Monday, April 4, 2016

St. Leo the Great on the Annunciation & the Mystery of our Salvation

The Feast of the Annunciation falls on March 25, but because of Good Friday and Easter Week taking precedence this year, this Major Feast was transferred to today, April 4. During this week we have a beautiful time of contemplation of this great Mystery of Faith.

In this letter written by St. Leo the Great (c. 400-461 AD, feast day Nov. 10), we see the beauty of God’s work to save us and raise us to our true nature…a nature not defined by sin, sickness, or death but life, love, and dignity.

Attempts to “demythologize” the Annunciation or other Mysteries of Salvation by various groups (in and outside of the Church) sadly miss the point: what we are given in Christianity is not a way to “cope” with the world, but a form of life that looks through and beyond the false and distorted vision assumed by de-spiritualized humanity and already (through the Holy Spirit) lives in the “now” of God’s eternal life.

With the Annunciation, the Incarnation Cycle of the Church Year has begun. It is, once more, an opportunity to reaffirm our belief in God’s redeeming the world from the inside, with the very “stuff” of Creation, in an action of love without bounds.

Lowliness is assured by majesty, weakness by power, mortality by eternity. To pay the debt of our sinful state, a nature that was incapable of suffering was joined to one that could suffer. Thus, in keeping with the healing that we needed, one and the same mediator between God and humanity, Jesus Christ, was able to die in one nature, and unable to die in the other.

He who is true God was therefore born in the complete and perfect nature of a true human being, whole in his own nature, whole in ours. By our nature we mean what the Creator had fashioned in us from the beginning, and took to himself in order to restore it.

For in the Savior there was no trace of what the deceiver introduced and we, being misled, allowed to enter. It does not follow that because he submitted to sharing in our human weakness he therefore shared in our sins.

He took the nature of a servant without stain of sin, enlarging our humanity without diminishing his divinity. He emptied himself; though invisible he made himself visible, though Creator and Lord of all things he chose to be one of us mortals. Yet this was the condescension of compassion, not the loss of omnipotence. So he who in the nature of God had created humankind, became in the nature of a servant, human himself.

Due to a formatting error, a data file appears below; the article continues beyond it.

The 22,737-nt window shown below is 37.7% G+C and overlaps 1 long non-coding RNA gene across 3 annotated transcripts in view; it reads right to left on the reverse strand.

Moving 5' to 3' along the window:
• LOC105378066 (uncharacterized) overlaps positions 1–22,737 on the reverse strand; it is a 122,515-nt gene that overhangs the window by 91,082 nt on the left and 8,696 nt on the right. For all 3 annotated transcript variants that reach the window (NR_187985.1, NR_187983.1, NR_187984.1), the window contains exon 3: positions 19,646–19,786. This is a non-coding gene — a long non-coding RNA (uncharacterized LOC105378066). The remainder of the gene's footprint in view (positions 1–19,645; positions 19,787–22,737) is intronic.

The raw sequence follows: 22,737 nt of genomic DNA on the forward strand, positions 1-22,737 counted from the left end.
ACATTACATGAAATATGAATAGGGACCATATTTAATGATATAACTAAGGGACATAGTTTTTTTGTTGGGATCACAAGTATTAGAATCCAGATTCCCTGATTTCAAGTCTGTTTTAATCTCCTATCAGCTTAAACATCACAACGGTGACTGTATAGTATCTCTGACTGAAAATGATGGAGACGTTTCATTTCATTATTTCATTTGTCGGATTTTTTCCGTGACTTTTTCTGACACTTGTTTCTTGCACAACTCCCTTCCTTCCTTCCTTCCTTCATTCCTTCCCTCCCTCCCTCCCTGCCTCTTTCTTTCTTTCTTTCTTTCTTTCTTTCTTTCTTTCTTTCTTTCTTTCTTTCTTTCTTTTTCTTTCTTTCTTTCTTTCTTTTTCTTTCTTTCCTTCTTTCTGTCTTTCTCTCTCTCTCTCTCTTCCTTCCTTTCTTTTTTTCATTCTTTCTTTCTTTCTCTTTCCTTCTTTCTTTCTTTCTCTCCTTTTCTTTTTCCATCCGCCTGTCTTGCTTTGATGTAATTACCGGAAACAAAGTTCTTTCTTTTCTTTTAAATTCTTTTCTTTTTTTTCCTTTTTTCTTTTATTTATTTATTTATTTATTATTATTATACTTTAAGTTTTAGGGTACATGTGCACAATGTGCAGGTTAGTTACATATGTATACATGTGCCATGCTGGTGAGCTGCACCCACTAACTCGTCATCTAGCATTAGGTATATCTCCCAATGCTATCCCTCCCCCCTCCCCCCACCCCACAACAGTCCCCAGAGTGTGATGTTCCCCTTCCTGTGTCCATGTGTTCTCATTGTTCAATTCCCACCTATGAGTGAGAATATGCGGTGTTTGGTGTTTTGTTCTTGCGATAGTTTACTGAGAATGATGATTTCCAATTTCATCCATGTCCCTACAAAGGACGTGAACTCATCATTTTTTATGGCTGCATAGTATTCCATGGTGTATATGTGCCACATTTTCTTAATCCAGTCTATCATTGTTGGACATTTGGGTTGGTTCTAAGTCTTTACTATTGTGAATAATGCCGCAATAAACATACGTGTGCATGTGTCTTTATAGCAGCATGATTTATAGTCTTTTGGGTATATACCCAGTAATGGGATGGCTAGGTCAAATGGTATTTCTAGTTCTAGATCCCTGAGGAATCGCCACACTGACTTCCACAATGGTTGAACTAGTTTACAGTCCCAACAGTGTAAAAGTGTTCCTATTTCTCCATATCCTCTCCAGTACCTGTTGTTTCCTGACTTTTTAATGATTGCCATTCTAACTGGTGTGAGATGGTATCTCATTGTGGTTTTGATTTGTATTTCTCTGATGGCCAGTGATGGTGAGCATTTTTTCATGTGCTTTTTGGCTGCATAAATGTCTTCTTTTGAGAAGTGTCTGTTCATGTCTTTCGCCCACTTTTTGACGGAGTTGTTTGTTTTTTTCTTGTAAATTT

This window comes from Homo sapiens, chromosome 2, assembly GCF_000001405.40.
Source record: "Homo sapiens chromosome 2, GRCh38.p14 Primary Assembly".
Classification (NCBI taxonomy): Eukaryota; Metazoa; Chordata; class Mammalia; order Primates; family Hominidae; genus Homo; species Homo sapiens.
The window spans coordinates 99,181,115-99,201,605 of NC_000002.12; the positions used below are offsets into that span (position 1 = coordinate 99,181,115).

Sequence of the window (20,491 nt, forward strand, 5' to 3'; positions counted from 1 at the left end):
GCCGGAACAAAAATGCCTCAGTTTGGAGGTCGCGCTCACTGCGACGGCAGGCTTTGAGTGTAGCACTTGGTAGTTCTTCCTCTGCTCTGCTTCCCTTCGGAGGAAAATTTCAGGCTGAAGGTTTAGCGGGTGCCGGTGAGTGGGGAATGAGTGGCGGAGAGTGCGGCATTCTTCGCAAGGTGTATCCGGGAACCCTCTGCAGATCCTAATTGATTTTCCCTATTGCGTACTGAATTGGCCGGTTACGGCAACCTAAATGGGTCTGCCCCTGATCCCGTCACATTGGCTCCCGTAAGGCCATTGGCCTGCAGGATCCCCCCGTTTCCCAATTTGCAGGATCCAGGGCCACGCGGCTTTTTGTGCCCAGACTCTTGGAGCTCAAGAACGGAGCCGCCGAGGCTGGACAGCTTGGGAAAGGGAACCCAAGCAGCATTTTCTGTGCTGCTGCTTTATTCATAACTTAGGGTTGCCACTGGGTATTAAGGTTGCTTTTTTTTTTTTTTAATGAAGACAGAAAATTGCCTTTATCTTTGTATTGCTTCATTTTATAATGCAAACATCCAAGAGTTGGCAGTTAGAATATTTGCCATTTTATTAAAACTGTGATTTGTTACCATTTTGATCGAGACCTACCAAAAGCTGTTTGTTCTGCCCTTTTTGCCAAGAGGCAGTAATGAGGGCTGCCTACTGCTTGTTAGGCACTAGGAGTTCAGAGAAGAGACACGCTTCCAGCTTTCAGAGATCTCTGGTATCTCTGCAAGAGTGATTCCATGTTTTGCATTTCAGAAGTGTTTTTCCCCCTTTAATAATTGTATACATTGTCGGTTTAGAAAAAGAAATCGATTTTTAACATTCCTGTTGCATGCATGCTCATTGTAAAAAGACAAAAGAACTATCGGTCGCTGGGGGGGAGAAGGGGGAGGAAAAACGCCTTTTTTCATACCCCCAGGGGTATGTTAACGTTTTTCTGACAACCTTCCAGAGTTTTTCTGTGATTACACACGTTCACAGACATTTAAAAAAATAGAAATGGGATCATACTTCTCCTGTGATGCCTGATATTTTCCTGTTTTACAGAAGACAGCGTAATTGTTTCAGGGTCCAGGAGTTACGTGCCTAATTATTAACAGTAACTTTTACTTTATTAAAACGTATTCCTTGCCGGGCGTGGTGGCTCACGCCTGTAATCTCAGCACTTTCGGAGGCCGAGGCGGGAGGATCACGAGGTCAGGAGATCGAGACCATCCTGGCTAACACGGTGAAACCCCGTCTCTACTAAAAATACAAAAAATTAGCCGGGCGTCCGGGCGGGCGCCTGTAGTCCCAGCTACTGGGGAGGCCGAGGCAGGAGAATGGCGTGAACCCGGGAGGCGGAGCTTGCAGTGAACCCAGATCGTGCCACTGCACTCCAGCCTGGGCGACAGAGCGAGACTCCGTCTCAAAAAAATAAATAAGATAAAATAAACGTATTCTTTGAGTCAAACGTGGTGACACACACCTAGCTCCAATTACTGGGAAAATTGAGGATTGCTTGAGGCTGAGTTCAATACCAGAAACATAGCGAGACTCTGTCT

Thus the Son of God enters this lowly world. He comes down from the throne of heaven, yet does not separate himself from the Father's glory. He is born in a new condition, by a new birth.

He was born in a new condition, for, invisible in his own nature, he became visible in ours. Beyond our grasp, he chose to come within our grasp. Existing before time began, he began to exist at a moment in time. Lord of the universe, he hid his infinite glory and took the nature of a servant. Incapable of suffering as God, he did not refuse to be a human, capable of suffering. Immortal, he chose to be subject to the laws of death.

He who is true God is also truly human. There is no falsehood in this unity as long as the lowliness of humanity and the pre-eminence of God coexist in mutual relationship.

As God does not change by his condescension, so humanity is not swallowed up by being exalted. Each nature exercises its own activity, in communion with the other. The Word does what is proper to the Word, the flesh fulfills what is proper to the flesh.

One nature is resplendent with miracles, the other falls victim to injuries. As the Word does not lose equality with the Father's glory, so the flesh does not leave behind the nature of our race.

One and the same person - this must be said over and over again - is truly the Son of God and truly the Son of Man. He is God in virtue of the fact that in the beginning was the Word, and the Word was with God, and the Word was God. He is human in virtue of the fact that the Word was made flesh, and dwelt among us.

Collect of the Feast of the Annunciation:

Pour your grace into our hearts, O Lord, that we who have known the incarnation of your Son Jesus Christ, announced by an angel to the Virgin Mary, may by his cross and passion be brought to the glory of his resurrection; who lives and reigns with you, in the unity of the Holy Spirit, one God, now and for ever. Amen.

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